Commentary: New Hampshire, it’s time to unite and legalize cannabis
According to a Gallup poll conducted late last year, 68 percent of Americans support cannabis legalization. (Sean Gallup | Getty Images)
This column was updated on Monday, June 19, at 10:15 a.m. to clarify that Gov. Sununu has never vetoed cannabis legalization because no legislation on the recreational use of marijuana has reached his desk.
In this now hyper-partisan world that we call New Hampshire, is there one thing still capable of defying party lines? If there is, it just might be weed. That’s right, folks, cannabis just might be the unifier we all need.
This week, U.S. Senate Majority Leader Chuck Schumer proposed federal legislation to decriminalize cannabis. In weeks monopolized by infrastructure and voting rights, cannabis seems to have come out of nowhere. And yet, if the ultimate goal in Washington is bipartisanship, perhaps cannabis is not such an odd prospect to call off the bench.
Cannabis legalization is wildly popular, and that’s not hyperbole. According to a Gallup poll conducted late last year, 68 percent of Americans support cannabis legalization. Find me another policy issue that polls that high right now. In a country almost split down the partisan aisle in terms of numbers, cannabis by default has to be bipartisan if it is polling at 68 percent.
Restrict the polling to just New Hampshire and support for legalization rises to an astounding 75 percent. Polling is like candy to political junkies, which is why I’ll point out here that cannabis legalization is even more popular in New Hampshire than the governor who opposes it – and Chris Sununu is polling well.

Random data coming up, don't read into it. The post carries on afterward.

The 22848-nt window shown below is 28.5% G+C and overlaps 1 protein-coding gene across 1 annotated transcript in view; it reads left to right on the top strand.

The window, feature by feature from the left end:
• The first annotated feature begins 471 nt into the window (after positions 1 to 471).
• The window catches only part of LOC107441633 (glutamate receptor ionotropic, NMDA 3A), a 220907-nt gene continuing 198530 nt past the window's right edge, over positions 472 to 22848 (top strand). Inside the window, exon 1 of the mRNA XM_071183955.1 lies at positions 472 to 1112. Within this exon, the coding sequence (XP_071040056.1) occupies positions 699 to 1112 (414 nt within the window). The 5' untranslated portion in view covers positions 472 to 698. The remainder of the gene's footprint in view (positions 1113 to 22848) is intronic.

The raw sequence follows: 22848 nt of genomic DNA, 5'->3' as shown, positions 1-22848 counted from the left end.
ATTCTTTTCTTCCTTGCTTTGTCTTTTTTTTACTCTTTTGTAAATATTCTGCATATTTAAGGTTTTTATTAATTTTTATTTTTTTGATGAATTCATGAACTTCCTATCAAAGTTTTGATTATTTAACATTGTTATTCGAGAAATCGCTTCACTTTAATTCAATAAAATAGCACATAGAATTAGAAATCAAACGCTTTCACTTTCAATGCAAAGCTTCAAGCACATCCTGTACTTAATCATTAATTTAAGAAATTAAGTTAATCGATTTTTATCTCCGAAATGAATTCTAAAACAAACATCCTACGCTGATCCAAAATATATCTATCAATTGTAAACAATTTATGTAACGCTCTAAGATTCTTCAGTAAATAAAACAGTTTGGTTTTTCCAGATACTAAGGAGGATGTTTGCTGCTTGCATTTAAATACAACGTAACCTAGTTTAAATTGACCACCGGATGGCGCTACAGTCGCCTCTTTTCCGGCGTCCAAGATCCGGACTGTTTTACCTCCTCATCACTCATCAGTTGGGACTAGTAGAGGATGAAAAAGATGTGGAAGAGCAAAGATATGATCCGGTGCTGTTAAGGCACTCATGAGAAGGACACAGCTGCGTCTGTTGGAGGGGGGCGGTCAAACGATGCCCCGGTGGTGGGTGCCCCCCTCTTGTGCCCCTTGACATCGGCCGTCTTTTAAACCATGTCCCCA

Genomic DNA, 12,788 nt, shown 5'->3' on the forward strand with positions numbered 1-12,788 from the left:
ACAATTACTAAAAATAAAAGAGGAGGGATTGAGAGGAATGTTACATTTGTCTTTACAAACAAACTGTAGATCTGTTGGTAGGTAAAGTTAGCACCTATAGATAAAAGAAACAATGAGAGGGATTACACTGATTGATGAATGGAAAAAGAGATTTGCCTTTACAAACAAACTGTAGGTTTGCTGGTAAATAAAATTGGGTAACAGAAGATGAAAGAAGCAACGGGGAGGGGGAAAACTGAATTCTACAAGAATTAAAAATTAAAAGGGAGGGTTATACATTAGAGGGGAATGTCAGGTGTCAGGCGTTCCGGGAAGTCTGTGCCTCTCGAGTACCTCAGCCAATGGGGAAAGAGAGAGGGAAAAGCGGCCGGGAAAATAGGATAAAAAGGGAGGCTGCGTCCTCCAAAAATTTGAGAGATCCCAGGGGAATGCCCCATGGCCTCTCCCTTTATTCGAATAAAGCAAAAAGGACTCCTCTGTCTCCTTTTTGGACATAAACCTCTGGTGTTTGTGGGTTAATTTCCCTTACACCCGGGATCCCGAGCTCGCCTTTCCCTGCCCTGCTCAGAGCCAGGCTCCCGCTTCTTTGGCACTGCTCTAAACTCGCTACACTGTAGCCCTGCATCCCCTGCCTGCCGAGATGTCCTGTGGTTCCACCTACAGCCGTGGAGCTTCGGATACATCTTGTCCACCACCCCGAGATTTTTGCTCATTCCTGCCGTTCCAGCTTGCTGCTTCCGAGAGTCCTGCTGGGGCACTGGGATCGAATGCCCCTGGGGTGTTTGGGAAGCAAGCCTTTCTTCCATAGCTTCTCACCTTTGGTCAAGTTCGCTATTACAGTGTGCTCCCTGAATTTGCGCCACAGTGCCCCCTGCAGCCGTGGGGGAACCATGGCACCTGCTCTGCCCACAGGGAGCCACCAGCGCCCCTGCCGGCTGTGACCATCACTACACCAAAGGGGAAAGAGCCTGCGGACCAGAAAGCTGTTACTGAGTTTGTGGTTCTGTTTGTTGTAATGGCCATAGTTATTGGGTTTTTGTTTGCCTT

Again, to reach 75 percent, cannabis has to be drawing support from all parties. Having spoken to a number of Granite Staters about cannabis, I also know that among that 75 percent are a good number of single-issue “weed voters,” looking exclusively for candidates who are publicly and unequivocally pro-cannabis.
This makes it all the more confounding that New Hampshire remains an island of prohibition. Granite Staters can cross the border in any direction and legally purchase cannabis, not unlike how New Hampshire lures out-of-staters to purchase liquor.
Funny that you should mention alcohol, you say? Our state readily uses alcohol to raise revenue and yet insists on turning a blind eye to the revenue potential of cannabis. New Hampshire sends money out of state every day we retain prohibition as Granite Staters take their dollars elsewhere and bring cannabis back. (Which makes one of the most obvious points regarding cannabis – prohibition does not keep cannabis out of New Hampshire, full stop, period.)
With a state budget this year that is going to spike property taxes, it’s worth asking how many more voters will be interested in cannabis legalization next year as property owners desperately seek tax relief.
The two cannabis legalization bills introduced in the New Hampshire House this past session were both retained in committee. With all retained bills having to be voted on by mid-November, cannabis is poised to retake center stage this fall and potentially throughout next session.
I would wager that cannabis might soon graduate from legislative relevance to electoral relevance in this state that claims liberty as its North Star. For New Hampshire, next year’s election cycle is likely to be dominated by the U.S. Senate race, which could impact which party has control of the Senate, and the New Hampshire gubernatorial race, which could be wide open if Sununu surprises no one and climbs into the ring with Sen. Maggie Hassan for her seat.